Life? It’s a piece of cake!
Nicole Law dives deep into the truths hidden on a plate.
I discovered a unique dessert place with some good friends recently. Prior to our visit, we pre-booked slices of cake that would be prepared beforehand and served to us during our one and a half hour long slot.
I was intrigued by the menu online as I perused the selection – the menu had no pictures! The different types of cakes available were alluded to by coloured horizontal stripes stacked on top of each other in a minimalist design.
There was an air of mystery as we entered the 12-seater space and set our bags down: a departure from the strict routine of the 9-5 weekday. Soft instrumental music played and we waited in anticipation for the cakes to arrive. The prospect of not knowing what would be presented to us filled us with excitement.
And so with life. Often, we only have a vague idea, a broad sketch at best, of how it may pan out.
We can only rely on the three lines of colour we see or the opaque text descriptions in the ‘menu of life’ for clues. Maybe that’s where a lot of the excitement lies too.
Three plates of delicate desserts arrived at the table. Thin sheets of caramel adorned my friend’s tea-flavoured pudding, while bite-sized chunks of biscuits protruded out of my other friend’s cheesecake. As my chosen dessert arrived, I shot the waiter a quizzical look. What looked like a grey pot of soil stood on the green clay plate before me.
I ventured to ask, somewhat uncertainly, “Is everything on this plate edible?” The waiter chuckled slightly and informed me, “Yes, everything except the green plate!” I observed the grey pot, amazed at its resemblance to a pot one would find in one’s home. As my friends tucked into their desserts and we stole bites across the table, I invited them to slow down (perhaps my own attempt at slow living in a hectic world).
At my insistence, my friend set down her fork and sipped her honey tea. Long, slow sips, the antithesis of gulping down coffee on a Monday.
I stuck my fork into the ‘pot cake’ to cut through to the gooey centre. It seemed like an act of unearthing the soil to reveal the depths of a ‘plant’s’ roots, except that, in this case, the soil proved to be rather delicious!
It drew parallels with my current season of life, a period of unearthing my own beliefs about what is important to me and being OK with doing the deeper internal work. My hesitation at starting to unearth the chocolate soil is representative of a deeper fear of what I may find in my own heart.
Would I find a shallow root system which can be easily raked through with the edge of my fork, or, in other words, which can be cut to pieces by any challenge? Or would I find a powerful root that can stand up against the vagaries of the changing seasons?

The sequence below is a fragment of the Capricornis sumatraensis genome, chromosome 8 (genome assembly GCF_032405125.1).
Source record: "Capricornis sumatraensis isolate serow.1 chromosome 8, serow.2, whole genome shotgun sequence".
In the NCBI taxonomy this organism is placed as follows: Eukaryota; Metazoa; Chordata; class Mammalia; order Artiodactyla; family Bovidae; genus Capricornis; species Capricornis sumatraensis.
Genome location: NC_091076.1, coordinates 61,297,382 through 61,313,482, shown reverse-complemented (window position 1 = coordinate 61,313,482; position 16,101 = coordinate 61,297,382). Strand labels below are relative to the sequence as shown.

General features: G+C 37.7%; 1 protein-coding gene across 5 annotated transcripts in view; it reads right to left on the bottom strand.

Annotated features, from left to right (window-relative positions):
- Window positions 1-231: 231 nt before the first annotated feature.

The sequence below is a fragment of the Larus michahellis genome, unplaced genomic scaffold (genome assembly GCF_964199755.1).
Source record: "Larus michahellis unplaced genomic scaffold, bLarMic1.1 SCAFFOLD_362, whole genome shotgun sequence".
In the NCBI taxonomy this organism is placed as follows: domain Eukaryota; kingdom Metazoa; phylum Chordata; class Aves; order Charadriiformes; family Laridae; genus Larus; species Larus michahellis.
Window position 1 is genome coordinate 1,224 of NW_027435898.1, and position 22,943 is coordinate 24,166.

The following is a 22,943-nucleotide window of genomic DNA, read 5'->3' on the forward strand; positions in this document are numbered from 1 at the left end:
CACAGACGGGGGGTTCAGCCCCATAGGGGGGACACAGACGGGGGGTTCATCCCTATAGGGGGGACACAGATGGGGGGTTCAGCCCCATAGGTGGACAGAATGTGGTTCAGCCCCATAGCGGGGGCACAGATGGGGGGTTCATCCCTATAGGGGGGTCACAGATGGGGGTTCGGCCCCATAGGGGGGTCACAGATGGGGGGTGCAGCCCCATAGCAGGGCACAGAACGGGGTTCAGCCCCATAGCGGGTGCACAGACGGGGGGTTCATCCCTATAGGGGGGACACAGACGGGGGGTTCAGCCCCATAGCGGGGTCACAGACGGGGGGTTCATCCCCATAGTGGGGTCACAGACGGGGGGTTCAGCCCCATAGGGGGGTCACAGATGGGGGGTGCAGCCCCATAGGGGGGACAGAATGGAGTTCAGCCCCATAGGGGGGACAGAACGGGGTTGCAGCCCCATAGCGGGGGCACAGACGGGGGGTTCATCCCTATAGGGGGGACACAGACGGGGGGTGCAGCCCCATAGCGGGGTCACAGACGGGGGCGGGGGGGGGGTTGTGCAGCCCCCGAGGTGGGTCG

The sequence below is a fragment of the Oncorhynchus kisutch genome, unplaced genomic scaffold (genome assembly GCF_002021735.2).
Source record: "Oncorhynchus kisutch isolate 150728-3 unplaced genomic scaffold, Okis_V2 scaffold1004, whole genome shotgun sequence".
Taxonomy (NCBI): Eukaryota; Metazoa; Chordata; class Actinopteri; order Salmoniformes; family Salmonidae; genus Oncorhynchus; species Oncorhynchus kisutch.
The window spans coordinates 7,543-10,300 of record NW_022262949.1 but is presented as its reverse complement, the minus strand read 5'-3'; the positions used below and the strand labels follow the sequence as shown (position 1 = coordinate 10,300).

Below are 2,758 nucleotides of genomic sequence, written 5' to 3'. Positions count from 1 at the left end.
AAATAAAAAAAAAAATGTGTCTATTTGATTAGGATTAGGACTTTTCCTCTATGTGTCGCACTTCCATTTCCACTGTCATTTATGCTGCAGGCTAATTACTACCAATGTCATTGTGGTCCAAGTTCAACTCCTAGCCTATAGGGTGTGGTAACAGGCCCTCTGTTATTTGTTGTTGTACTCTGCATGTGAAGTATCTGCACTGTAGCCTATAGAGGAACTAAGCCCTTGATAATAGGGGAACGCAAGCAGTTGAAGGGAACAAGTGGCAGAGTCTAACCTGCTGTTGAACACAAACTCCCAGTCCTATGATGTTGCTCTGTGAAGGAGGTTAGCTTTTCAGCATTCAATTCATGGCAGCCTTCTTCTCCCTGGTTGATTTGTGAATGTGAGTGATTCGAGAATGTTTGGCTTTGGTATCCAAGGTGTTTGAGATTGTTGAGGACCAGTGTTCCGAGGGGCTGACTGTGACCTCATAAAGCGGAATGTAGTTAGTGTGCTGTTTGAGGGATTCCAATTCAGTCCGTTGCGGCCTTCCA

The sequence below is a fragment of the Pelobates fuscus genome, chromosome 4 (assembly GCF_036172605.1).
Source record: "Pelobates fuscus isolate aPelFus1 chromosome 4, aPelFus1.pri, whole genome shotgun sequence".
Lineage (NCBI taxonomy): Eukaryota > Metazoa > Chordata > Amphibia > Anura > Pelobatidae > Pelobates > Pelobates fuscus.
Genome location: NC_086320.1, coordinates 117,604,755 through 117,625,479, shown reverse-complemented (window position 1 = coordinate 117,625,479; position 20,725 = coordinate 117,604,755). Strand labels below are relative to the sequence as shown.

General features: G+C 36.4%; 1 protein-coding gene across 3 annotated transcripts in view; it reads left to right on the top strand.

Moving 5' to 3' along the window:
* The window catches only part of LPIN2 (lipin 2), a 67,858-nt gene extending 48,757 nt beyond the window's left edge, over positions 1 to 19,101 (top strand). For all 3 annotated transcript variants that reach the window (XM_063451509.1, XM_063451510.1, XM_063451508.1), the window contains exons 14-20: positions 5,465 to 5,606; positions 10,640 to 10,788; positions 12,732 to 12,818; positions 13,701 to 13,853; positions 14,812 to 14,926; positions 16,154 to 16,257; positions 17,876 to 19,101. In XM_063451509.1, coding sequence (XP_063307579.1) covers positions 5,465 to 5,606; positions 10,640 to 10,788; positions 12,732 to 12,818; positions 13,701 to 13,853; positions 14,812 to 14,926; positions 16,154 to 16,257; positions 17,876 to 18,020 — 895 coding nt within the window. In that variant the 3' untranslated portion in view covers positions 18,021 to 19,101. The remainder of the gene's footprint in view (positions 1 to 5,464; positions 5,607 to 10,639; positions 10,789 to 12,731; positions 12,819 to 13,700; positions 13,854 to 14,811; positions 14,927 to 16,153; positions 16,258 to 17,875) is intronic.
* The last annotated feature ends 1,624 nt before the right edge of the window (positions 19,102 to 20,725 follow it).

The metaphor was very clear to me: how strong is my value system?
As I dug deeper into the chocolate soil and also into the ‘soil’ of my own heart, I came face to face with some deep fears and insecurities, fears which may not be visible at the surface level or through casual conversation.
Prior to sticking my fork into the cake, the little masterpiece of patisserie looked too pretty to eat, much like how we often feel compelled to present an aura of perfection to the world around us. Only when we start to dig deeper to discover what motivates us and why we want the things we want do we start to understand and appreciate the complexities of who we are.
My friend pointed out that the microgreen in my cake had started to bend sideways as the soft filling beneath it melted, quipping: “Hey, growth is non-linear, you know”. I laughed. Indeed it is.
There are days when we feel we have made noticeable progress. We’ve held back before reacting negatively, we’ve made it through another week without turning to something to numb ourselves, we’ve got up early to take a slow jog around the block. And there are also days when the progress is imperceptible. It even feels like a sort of regression when we start to enact old patterns of behaviour. But the truth is, there will be those days.
Growth is not a straight path, nor is healing.
The sudden waves of emotion steeped in memories and nostalgia will hit us from time to time. We can choose consciously to sit with this discomfort and to credit ourselves for the small steps we take each day.
I’ve started to look at myself and other people with greater kindness and empathy. I’ve also started to see the simple truths that lie in full view – sometimes in the guise of deep conversation with old friends over slices of cake.
You should try it some time. There’s a lot of satisfaction in letting that smooth grey exterior come tumbling down to reveal within the messy, but ultimately sweet, interior it contains.
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